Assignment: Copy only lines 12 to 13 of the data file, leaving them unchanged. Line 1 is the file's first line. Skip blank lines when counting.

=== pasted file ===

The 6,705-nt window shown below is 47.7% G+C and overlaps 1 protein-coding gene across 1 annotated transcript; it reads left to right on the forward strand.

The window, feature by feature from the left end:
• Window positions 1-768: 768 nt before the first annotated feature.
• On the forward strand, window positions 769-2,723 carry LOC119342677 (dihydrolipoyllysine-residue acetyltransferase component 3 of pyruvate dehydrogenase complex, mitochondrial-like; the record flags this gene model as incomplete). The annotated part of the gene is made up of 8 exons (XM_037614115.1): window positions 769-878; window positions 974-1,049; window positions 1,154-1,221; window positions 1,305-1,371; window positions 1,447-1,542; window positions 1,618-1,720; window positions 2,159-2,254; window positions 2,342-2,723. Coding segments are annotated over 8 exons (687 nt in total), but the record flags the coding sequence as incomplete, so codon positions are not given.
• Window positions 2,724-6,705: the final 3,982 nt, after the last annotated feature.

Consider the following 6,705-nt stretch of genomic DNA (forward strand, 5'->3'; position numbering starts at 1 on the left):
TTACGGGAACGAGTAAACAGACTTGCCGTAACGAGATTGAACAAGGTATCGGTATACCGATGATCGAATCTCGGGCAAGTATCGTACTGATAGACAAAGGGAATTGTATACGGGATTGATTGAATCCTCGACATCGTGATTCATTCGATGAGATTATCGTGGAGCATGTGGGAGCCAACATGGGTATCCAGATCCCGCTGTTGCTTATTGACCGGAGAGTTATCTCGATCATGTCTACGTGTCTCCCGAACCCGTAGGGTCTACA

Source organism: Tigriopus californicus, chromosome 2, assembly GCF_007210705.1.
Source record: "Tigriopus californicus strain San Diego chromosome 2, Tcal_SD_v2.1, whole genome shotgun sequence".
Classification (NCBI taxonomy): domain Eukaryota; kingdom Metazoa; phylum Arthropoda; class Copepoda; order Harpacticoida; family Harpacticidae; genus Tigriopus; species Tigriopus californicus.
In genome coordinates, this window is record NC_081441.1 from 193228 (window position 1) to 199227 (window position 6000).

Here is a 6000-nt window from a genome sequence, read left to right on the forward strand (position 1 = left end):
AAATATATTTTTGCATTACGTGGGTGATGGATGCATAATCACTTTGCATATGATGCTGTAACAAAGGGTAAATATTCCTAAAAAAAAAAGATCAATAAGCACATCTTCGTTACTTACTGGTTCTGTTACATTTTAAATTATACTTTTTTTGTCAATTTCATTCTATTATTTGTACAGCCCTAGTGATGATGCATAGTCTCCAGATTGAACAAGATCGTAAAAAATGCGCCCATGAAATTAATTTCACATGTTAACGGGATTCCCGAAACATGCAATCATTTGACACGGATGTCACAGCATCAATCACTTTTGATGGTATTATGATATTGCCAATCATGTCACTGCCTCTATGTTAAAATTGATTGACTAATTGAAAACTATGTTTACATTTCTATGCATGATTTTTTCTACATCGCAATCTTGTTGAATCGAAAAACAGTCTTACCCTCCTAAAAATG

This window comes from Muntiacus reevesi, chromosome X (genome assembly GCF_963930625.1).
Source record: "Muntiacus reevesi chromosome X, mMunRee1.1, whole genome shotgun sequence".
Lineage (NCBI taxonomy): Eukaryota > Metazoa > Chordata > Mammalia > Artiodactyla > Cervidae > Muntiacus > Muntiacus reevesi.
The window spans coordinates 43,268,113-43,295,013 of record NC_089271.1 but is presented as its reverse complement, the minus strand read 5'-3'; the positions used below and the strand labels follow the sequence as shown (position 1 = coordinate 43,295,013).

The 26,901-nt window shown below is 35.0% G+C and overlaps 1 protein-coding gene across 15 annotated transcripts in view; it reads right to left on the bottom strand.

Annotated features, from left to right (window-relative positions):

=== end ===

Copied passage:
Here is a 6000-nt window from a genome sequence, read left to right on the forward strand (position 1 = left end):
AAATATATTTTTGCATTACGTGGGTGATGGATGCATAATCACTTTGCATATGATGCTGTAACAAAGGGTAAATATTCCTAAAAAAAAAAGATCAATAAGCACATCTTCGTTACTTACTGGTTCTGTTACATTTTAAATTATACTTTTTTTGTCAATTTCATTCTATTATTTGTACAGCCCTAGTGATGATGCATAGTCTCCAGATTGAACAAGATCGTAAAAAATGCGCCCATGAAATTAATTTCACATGTTAACGGGATTCCCGAAACATGCAATCATTTGACACGGATGTCACAGCATCAATCACTTTTGATGGTATTATGATATTGCCAATCATGTCACTGCCTCTATGTTAAAATTGATTGACTAATTGAAAACTATGTTTACATTTCTATGCATGATTTTTTCTACATCGCAATCTTGTTGAATCGAAAAACAGTCTTACCCTCCTAAAAATG